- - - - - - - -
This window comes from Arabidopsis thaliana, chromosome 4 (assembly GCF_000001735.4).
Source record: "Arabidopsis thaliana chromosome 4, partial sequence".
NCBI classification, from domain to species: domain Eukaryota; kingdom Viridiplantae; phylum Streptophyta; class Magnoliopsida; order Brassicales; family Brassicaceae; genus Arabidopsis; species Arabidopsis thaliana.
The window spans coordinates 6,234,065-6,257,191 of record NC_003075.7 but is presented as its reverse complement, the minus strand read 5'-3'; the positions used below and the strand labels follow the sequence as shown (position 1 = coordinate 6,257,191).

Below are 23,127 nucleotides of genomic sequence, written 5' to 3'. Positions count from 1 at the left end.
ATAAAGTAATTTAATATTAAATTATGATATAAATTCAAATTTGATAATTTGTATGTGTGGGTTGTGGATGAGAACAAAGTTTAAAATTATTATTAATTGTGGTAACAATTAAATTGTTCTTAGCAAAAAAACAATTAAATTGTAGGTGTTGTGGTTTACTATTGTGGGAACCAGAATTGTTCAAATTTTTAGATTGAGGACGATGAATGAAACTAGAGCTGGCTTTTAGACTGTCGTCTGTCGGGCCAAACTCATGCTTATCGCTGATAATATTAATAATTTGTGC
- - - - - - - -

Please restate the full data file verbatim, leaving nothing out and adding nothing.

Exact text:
This window comes from Arabidopsis thaliana, chromosome 4 (assembly GCF_000001735.4).
Source record: "Arabidopsis thaliana chromosome 4, partial sequence".
NCBI classification, from domain to species: domain Eukaryota; kingdom Viridiplantae; phylum Streptophyta; class Magnoliopsida; order Brassicales; family Brassicaceae; genus Arabidopsis; species Arabidopsis thaliana.
The window spans coordinates 6,234,065-6,257,191 of record NC_003075.7 but is presented as its reverse complement, the minus strand read 5'-3'; the positions used below and the strand labels follow the sequence as shown (position 1 = coordinate 6,257,191).

Below are 23,127 nucleotides of genomic sequence, written 5' to 3'. Positions count from 1 at the left end.
ATAAAGTAATTTAATATTAAATTATGATATAAATTCAAATTTGATAATTTGTATGTGTGGGTTGTGGATGAGAACAAAGTTTAAAATTATTATTAATTGTGGTAACAATTAAATTGTTCTTAGCAAAAAAACAATTAAATTGTAGGTGTTGTGGTTTACTATTGTGGGAACCAGAATTGTTCAAATTTTTAGATTGAGGACGATGAATGAAACTAGAGCTGGCTTTTAGACTGTCGTCTGTCGGGCCAAACTCATGCTTATCGCTGATAATATTAATAATTTGTGC